Refugee Camps Increasingly Controlled By Human Traffickers


 

We naively think that we understand everything about the current refugee crisis that encapsulates Europe and the Middle East. Yet, the publication of UNICEF’s most recent report suggests otherwise, reminding the public that the refugee crisis is possibly even more complicated than we realized.

 

UNICEF, the United Nations International Children’s Emergency Fund, has revealed that human traffickers mercilessly target unaccompanied children travelling to Britain. Children travelling along the French coast are manipulated by human traffickers into believing that they must pay an ‘entry fee’ in order to enter the United Kingdom. Considering that these children are obviously unemployable, they are forced to work for the human traffickers, usually involved committing criminal offences. UNICEF reports that children often become immersed in the drug trade or steal food supplies from trafficker-controlled markets. The high levels of risk, fear and violence that are associated with these jobs are evidently harming the well being of unaccompanied children. Keeping in mind that these children are already fleeing from persecution and uncontrollable religious conflict in the Middle East, whilst travelling without the comfort and security of their parents, their exploitation by human traffickers is even more alarming.

 

Refugee camps stationed throughout the Europe have additionally caught the attention of UNICEF, and not because of their success. Children living in these makeshift refugee camps already suffer from a diminished quality of life, which is only compounded by the sexual violence that is perpetrated by human traffickers. Children are forced into performing sexual acts for the human traffickers themselves or others for the payment of five euros, in the hope of arriving in Britain more quickly than others. Such an extreme sacrifice, in order to guarantee their own safety in a conflict-free country, is compromising their mental well being and further exacerbating their suffering as child refugees. Furthermore, an alarming trend is emerging highlighting young girls agreeing to be prostitutes to pay for this ‘entry fee’ into a safe, European country. UNICEF reveals the personal stories of these girls, namely ‘W’ who feels forced to work as a prostitute and equates her current hardship as a continuation of her struggle in Libya. Moreover, human traffickers additionally target young boys on their journey to the UK, as UNICEF reports that collectively their biggest fear is being raped. Their fear is intensified when alcohol has been consumed by the traffickers, creating a horrifying situation for anyone to endure let alone a child.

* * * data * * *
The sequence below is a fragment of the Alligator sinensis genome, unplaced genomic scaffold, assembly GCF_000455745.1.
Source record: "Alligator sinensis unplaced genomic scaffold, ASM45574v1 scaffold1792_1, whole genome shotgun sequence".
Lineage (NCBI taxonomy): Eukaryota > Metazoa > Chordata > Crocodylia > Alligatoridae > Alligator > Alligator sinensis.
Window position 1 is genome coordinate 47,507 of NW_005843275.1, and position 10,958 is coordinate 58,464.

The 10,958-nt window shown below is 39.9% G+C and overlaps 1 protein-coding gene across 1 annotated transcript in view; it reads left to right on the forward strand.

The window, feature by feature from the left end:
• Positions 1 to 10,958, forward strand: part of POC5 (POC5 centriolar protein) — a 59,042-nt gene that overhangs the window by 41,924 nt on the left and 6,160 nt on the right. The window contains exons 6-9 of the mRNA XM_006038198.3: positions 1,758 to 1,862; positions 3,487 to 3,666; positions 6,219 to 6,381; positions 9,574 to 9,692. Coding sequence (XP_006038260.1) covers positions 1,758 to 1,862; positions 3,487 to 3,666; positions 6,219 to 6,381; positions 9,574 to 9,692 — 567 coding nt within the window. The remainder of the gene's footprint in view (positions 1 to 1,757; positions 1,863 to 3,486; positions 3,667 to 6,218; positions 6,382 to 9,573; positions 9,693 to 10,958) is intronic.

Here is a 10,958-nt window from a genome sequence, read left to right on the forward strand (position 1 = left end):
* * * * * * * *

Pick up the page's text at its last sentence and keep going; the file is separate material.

The authority that human traffickers are consolidating in refugee camps is frightening and undermines the role of non-government organisations and European governments alike. UNICEF researcher, Olivia Peyroux, discusses the UN body’s response to the shocking findings by stating that ‘when the borders are well controlled by the authorities, the traffickers have more power’. This highlights a further dilemma within the refugee crisis that has been concealed until recently. Human traffickers’ exploitation of unaccompanied children both along the French coast and in European refugee camps is exacerbating the already fragile situation in the region.

Charlotte Owens